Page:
Uber HQ has rolled out a series of measures designed to bolster the safety of passengers using its ride-hailing service. The move, which builds on earlier announcements, follows a number of incidents over the last year where Uber drivers have allegedly assaulted riders during a journey. The safety of the drivers themselves has also come under scrutiny recently following alleged attacks in Belgium and the Netherlands.
In a message posted on the company’s blog on Wednesday, Phil Cardenas, Uber’s head of global safety, said the San Francisco-based company was “committed to ensuring Uber is the safest way to get around a city.”
Besides introducing a new code of conduct detailing how passengers and drivers should use the service, the company said it’s also planning to set up a global safety advisory board to review Uber’s safety practices on an ongoing basis, and, when necessary, suggest ways to improve them.
In addition, off-duty law enforcement and security experts are being brought in to run checks on drivers to ensure they’re complying with Uber’s safety standards. Incident response teams have also been set up in cities around the world. These “specially trained groups,” which are on call around the clock, are supposed to deal with “serious safety concerns” in a timely fashion, Cardenas said.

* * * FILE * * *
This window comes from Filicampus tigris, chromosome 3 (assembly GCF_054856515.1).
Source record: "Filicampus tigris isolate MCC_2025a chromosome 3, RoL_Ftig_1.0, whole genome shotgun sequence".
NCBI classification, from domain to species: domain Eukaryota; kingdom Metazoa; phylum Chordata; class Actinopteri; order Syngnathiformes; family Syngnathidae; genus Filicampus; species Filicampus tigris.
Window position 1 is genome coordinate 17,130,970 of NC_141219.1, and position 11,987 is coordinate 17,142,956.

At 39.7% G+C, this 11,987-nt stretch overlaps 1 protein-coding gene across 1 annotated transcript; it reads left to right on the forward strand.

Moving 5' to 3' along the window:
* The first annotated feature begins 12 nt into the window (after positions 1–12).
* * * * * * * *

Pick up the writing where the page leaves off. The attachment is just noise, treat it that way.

Following an alleged rape of a passenger by an Uber driver in India last year, the company was accused of failing to run effective background checks on new drivers. Cardenas hopes the new measures will help to improve the situation and instill confidence in those using the service.
Driver safety has also become an issue in recent weeks following alleged attacks by taxi drivers in Brussels and Amsterdam. Traditional taxi firms in many of the cities where Uber operates claim the company has no right to be there as its drivers lack professional qualifications. Authorities in a number of countries have banned the service on this basis, though Uber is appealing such decisions. The reported violent attacks on Uber drivers is, however, a worrying development for the company, and one it’ll want to ensure doesn’t become a common occurrence in the locations where it continues to offer its service.
- Uber focuses on safety improvements as it battles to regain its London license
- Ridesharing giant Uber’s rise has been meteoric, anything but trouble-free
- ‘Uber Health’ lets doctors book patients’ rides to and from the clinic
- DJI creates no-fly zones for Winter Olympics to prevent rogue drone flights
- Former employees warn Model 3 battery could catch fire; Tesla denies claims